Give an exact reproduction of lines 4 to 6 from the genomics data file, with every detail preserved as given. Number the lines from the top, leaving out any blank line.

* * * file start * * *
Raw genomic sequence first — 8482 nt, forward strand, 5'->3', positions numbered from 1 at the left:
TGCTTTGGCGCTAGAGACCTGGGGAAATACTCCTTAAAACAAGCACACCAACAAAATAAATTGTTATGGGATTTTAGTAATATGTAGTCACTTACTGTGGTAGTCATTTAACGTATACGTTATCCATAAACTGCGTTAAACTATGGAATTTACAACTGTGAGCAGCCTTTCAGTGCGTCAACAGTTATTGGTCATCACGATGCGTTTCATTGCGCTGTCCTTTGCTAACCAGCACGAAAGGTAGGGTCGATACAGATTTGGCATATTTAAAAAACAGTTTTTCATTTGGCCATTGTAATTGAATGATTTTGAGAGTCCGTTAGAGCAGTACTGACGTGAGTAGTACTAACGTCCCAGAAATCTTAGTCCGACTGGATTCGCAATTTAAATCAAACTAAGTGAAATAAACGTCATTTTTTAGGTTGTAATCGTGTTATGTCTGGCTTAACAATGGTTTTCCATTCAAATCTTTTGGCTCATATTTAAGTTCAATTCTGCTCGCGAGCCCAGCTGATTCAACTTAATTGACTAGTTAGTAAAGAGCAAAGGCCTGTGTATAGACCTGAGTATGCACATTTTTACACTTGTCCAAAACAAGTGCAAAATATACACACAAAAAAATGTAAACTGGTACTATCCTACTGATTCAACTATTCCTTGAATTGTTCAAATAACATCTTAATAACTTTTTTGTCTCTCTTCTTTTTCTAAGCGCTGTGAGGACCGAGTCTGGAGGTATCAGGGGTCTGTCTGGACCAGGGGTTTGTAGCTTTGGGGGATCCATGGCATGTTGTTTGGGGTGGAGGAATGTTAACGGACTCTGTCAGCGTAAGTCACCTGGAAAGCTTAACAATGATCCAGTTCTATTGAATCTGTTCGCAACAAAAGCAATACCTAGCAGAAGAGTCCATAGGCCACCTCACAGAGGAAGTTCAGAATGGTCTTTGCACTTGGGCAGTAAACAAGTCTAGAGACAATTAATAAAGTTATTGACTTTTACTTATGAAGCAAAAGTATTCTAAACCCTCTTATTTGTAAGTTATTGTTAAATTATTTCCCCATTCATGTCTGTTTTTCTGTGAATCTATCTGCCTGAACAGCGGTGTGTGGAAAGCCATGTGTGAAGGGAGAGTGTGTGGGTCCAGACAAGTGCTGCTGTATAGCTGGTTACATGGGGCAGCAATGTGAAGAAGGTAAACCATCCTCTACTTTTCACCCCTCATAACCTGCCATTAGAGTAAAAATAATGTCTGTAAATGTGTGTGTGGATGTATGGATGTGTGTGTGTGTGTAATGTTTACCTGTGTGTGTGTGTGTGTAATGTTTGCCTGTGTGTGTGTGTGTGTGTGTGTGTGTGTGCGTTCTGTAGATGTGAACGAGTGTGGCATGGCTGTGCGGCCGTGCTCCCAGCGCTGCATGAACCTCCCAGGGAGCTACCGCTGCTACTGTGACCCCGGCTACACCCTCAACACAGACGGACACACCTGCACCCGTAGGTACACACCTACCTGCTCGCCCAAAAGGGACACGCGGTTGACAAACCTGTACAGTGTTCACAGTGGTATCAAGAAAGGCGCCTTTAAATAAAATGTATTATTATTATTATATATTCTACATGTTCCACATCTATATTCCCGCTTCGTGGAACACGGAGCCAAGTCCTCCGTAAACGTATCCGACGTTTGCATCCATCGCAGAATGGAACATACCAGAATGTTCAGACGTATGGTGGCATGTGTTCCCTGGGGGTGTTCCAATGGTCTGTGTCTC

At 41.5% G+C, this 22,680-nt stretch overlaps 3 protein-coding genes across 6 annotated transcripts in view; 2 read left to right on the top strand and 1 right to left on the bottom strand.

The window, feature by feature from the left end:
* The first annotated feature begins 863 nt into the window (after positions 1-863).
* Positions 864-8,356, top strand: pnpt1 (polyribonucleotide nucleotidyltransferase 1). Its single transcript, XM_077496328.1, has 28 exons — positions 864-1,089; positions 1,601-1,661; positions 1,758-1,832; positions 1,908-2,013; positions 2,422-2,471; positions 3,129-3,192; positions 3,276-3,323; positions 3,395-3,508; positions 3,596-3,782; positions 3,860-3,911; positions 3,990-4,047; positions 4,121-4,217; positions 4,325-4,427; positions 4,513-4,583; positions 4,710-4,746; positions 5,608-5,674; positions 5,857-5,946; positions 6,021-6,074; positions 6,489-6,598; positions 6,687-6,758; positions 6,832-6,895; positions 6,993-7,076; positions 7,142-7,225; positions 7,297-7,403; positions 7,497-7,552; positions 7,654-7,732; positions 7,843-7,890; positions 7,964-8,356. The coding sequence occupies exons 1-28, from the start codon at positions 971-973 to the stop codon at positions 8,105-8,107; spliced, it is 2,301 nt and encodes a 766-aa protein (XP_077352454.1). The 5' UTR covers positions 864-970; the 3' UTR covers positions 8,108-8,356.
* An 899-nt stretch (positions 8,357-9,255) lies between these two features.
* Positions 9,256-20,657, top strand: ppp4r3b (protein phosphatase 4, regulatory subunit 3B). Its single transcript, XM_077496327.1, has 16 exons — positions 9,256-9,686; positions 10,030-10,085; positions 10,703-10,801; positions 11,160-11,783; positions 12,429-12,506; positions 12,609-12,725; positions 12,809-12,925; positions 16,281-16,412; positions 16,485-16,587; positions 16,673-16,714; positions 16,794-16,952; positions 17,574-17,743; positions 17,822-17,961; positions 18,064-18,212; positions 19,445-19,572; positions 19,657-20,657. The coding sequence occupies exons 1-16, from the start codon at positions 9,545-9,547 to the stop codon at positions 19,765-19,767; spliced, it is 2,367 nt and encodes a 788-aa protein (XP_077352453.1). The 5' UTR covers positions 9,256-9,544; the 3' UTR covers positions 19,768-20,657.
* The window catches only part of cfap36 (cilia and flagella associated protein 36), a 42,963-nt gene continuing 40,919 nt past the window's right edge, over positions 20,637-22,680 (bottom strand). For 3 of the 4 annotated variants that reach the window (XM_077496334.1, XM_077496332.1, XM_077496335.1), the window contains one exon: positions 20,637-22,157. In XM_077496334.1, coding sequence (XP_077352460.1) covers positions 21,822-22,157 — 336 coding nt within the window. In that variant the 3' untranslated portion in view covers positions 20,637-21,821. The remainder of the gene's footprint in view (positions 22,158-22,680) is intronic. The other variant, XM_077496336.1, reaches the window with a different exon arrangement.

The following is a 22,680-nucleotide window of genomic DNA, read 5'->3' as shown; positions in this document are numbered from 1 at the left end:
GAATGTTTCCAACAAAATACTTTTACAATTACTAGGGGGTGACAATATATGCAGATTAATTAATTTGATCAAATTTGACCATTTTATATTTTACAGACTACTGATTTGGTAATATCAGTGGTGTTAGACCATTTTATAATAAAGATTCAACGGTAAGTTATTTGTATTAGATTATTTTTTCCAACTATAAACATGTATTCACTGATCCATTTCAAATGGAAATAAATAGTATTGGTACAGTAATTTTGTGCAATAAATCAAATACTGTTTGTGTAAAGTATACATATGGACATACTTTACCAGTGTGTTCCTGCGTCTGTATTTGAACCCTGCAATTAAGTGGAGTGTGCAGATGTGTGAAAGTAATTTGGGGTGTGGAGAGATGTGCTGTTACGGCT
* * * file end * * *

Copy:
The window, feature by feature from the left end:
* The first annotated feature begins 863 nt into the window (after positions 1-863).
* Positions 864-8,356, top strand: pnpt1 (polyribonucleotide nucleotidyltransferase 1). Its single transcript, XM_077496328.1, has 28 exons — positions 864-1,089; positions 1,601-1,661; positions 1,758-1,832; positions 1,908-2,013; positions 2,422-2,471; positions 3,129-3,192; positions 3,276-3,323; positions 3,395-3,508; positions 3,596-3,782; positions 3,860-3,911; positions 3,990-4,047; positions 4,121-4,217; positions 4,325-4,427; positions 4,513-4,583; positions 4,710-4,746; positions 5,608-5,674; positions 5,857-5,946; positions 6,021-6,074; positions 6,489-6,598; positions 6,687-6,758; positions 6,832-6,895; positions 6,993-7,076; positions 7,142-7,225; positions 7,297-7,403; positions 7,497-7,552; positions 7,654-7,732; positions 7,843-7,890; positions 7,964-8,356. The coding sequence occupies exons 1-28, from the start codon at positions 971-973 to the stop codon at positions 8,105-8,107; spliced, it is 2,301 nt and encodes a 766-aa protein (XP_077352454.1). The 5' UTR covers positions 864-970; the 3' UTR covers positions 8,108-8,356.